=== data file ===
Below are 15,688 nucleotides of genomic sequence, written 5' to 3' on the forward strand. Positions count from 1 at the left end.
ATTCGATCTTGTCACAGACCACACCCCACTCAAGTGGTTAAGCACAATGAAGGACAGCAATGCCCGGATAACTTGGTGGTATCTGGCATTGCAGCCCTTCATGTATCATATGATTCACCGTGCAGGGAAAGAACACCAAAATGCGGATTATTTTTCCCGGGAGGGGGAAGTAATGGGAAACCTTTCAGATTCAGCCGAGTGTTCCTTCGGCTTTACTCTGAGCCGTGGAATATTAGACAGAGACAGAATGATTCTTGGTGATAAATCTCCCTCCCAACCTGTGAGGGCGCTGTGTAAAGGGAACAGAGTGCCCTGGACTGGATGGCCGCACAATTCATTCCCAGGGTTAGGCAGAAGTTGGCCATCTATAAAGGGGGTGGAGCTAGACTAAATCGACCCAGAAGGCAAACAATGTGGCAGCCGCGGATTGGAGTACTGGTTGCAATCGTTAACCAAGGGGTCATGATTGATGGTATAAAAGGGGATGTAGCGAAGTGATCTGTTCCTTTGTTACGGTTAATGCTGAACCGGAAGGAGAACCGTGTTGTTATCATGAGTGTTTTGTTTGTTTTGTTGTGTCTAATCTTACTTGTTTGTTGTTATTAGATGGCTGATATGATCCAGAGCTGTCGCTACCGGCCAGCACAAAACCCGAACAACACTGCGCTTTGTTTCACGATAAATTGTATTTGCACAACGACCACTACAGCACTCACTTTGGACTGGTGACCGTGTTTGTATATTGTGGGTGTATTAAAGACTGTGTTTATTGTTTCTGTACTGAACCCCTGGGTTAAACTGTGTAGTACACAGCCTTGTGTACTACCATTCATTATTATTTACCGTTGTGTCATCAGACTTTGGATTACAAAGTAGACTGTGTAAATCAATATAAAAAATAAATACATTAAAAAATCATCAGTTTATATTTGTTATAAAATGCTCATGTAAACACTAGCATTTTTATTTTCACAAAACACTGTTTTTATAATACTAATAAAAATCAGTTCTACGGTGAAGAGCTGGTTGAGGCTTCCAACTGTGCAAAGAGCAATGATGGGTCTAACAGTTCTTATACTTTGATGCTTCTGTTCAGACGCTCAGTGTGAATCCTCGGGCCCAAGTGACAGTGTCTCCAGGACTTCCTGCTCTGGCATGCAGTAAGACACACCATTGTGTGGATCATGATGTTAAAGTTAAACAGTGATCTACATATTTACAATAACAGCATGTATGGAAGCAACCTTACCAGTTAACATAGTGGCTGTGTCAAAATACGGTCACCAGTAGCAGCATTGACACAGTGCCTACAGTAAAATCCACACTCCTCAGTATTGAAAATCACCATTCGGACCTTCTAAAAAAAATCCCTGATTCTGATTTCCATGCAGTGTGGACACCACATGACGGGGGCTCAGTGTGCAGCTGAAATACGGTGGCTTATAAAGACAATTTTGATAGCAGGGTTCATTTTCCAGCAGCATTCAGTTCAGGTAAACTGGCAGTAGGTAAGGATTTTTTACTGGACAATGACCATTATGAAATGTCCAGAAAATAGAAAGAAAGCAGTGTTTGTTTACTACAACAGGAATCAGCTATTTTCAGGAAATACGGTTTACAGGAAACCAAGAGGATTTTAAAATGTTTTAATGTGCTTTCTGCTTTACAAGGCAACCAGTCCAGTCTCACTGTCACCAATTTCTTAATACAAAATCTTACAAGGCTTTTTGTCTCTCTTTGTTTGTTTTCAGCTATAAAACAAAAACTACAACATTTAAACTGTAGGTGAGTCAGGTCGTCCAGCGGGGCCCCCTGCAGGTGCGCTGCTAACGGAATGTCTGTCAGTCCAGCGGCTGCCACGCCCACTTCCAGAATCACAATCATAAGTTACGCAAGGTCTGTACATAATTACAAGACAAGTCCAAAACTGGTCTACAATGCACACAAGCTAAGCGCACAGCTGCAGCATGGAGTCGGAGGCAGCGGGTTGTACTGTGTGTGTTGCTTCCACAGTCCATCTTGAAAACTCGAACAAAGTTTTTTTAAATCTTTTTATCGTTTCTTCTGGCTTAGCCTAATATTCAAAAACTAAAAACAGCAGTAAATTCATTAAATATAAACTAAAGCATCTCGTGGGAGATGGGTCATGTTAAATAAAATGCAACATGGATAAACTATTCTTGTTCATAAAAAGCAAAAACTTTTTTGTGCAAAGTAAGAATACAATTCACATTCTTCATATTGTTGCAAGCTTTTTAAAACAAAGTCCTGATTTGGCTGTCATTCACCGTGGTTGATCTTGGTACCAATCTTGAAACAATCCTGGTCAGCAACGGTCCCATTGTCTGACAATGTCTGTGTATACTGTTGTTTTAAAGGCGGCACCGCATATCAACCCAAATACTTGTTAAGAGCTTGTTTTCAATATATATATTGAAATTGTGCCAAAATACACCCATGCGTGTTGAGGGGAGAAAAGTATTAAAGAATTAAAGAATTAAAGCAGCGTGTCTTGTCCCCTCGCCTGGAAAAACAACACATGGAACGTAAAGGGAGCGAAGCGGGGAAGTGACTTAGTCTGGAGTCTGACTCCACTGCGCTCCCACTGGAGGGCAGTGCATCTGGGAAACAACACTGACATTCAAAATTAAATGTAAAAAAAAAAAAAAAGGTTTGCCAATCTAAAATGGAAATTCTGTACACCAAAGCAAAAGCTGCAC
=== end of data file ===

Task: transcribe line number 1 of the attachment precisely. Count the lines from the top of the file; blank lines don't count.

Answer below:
Below are 15,688 nucleotides of genomic sequence, written 5' to 3' on the forward strand. Positions count from 1 at the left end.